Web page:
Tidal Tempest has a huge range of different objects to encounter, some of them just one-offs and several can only be found in a particular time zone. They're quite difficult to organise into a few paragraphs, so forgive me if I miss anything or skip some details. First and foremost, grey switches that are triggered by standing on them are an extremely common, puzzle-oriented object that have a variety of uses. They typically open nearby doorways, either small horizontal or vertical hatches in passageways, or thick blockades that are made up of a number of long vertical doors (those usually lead to hidden power-ups, often in hidden rooms in the wall). Sometimes you may need to stay standing on the switch in order to get past the obstacle, such as in Zone 1 Present where a switch is positioned on a chained platform that swings around 360 degrees, going through a door that only opens when you're standing on the switch. Further underwater, a switch is placed on a pair of long thin platforms that only rise up to the upper ledge when you're standing on it.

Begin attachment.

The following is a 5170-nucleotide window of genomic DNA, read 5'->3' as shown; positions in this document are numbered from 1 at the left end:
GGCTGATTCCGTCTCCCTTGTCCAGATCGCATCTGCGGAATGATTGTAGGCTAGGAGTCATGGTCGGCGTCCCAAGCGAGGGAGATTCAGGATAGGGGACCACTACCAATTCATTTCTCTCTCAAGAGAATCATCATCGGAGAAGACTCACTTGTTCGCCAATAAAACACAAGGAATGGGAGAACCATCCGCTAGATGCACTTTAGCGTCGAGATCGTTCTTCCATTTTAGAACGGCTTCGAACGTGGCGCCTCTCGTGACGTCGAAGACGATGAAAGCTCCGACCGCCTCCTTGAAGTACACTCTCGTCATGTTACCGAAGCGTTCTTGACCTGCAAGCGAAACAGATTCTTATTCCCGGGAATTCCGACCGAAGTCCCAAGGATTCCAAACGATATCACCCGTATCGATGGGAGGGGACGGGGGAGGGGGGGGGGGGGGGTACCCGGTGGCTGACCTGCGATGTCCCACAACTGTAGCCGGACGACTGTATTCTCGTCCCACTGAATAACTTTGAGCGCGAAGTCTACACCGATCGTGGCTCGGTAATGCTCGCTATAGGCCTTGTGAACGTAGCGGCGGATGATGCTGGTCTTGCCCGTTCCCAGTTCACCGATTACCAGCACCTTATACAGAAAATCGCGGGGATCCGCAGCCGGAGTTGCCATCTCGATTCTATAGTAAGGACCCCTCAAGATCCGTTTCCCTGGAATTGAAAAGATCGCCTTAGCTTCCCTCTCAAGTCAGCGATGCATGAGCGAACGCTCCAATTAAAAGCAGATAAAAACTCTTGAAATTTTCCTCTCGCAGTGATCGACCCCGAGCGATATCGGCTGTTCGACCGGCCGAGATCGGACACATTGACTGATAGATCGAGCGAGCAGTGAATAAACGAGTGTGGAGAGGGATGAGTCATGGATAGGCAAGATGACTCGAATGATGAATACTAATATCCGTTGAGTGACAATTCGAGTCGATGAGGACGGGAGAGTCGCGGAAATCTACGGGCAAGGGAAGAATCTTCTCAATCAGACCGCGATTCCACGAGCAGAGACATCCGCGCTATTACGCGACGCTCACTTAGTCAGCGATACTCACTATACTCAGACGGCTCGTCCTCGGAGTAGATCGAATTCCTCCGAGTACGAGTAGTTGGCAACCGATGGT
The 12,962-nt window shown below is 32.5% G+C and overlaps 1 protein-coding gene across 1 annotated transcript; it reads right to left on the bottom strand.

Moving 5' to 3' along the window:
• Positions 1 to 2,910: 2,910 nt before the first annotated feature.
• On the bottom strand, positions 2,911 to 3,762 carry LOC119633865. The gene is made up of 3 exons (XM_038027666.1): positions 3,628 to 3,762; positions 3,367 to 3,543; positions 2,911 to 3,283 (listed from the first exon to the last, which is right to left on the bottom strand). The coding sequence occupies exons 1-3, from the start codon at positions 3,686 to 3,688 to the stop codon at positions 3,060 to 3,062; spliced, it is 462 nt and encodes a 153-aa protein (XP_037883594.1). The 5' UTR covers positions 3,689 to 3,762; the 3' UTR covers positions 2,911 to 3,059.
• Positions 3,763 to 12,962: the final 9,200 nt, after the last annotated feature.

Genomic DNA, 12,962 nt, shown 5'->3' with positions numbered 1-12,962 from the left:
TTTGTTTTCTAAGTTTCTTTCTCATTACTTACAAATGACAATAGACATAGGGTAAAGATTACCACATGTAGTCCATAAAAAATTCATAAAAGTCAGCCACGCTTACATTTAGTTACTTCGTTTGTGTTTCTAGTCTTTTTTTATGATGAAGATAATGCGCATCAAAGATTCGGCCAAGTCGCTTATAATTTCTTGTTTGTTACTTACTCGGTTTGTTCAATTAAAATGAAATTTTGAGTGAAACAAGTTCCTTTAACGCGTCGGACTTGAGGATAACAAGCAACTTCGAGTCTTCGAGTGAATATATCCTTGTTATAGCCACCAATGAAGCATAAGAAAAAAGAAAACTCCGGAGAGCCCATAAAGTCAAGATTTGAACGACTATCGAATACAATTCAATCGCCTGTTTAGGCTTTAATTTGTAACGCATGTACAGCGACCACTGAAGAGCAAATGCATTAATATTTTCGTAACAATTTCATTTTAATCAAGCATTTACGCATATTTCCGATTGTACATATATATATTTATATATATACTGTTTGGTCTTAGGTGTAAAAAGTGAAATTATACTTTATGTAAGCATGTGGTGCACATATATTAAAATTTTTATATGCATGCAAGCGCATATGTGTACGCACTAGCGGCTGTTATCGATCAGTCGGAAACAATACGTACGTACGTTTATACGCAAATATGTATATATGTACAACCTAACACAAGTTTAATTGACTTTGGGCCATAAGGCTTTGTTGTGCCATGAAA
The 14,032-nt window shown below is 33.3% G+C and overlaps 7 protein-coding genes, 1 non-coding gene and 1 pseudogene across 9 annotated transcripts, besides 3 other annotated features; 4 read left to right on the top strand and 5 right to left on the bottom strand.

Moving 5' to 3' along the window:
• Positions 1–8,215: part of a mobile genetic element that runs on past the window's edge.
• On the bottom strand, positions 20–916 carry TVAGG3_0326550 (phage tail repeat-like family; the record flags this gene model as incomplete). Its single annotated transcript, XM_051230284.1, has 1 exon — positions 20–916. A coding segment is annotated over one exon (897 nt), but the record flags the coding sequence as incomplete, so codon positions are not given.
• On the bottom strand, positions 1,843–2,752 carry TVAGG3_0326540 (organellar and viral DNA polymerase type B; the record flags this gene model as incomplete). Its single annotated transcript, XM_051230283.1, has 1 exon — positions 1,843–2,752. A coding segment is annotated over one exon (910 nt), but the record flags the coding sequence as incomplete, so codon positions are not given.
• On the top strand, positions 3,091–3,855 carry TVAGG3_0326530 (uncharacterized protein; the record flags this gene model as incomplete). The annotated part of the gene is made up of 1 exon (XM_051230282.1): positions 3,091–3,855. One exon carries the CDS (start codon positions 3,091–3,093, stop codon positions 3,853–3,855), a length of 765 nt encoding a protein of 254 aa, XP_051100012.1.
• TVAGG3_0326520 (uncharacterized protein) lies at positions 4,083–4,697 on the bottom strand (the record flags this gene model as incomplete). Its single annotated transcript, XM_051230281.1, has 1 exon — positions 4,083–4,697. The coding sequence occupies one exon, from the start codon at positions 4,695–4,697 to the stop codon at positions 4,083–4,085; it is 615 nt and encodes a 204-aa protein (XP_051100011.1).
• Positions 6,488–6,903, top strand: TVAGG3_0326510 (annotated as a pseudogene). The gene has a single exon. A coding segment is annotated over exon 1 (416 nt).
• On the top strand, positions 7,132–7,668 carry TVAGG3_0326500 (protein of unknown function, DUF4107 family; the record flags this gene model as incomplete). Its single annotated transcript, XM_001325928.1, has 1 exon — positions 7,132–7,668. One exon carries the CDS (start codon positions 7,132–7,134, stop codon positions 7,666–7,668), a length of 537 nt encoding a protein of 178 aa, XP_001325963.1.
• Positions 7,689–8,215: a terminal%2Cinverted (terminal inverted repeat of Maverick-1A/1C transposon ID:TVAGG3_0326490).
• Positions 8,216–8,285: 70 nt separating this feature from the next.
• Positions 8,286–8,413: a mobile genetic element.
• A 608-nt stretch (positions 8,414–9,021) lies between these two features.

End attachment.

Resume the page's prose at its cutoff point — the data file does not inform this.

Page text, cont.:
The current of the water in some submerged sections is also controlled by switches. Nearby, small propellers in the floor or walls will activate, creating an invisible force in the water that can carry Sonic along a particular direction when he jumps into it. This is commonly a one-way route through a series of corridors, or it may take you in a circular or zigzag fashion through a large room. You usually have little control while this is happening, but sometimes you can break free of the current using the left and right buttons, perhaps to get off at a ledge. When being thrown through a corridor, it's usually possible to alter your vertical co-ordinates using the up and down buttons, but you can't stop until the current's had enough with you. Sometimes you may find two switches either end of the path of the current, each one changing its direction so that the current will take you to the other end. While we're on the subject of water, I hope I can assume that you know by now that Sonic can only last 30 seconds without air down there. To refresh your supply, look for the small clusters of bubbles that sit on the ground in submerged sections. After a few seconds of waiting (if you have them to spare that is), it'll start producing large bubbles that you can suck up for another 30 second refill.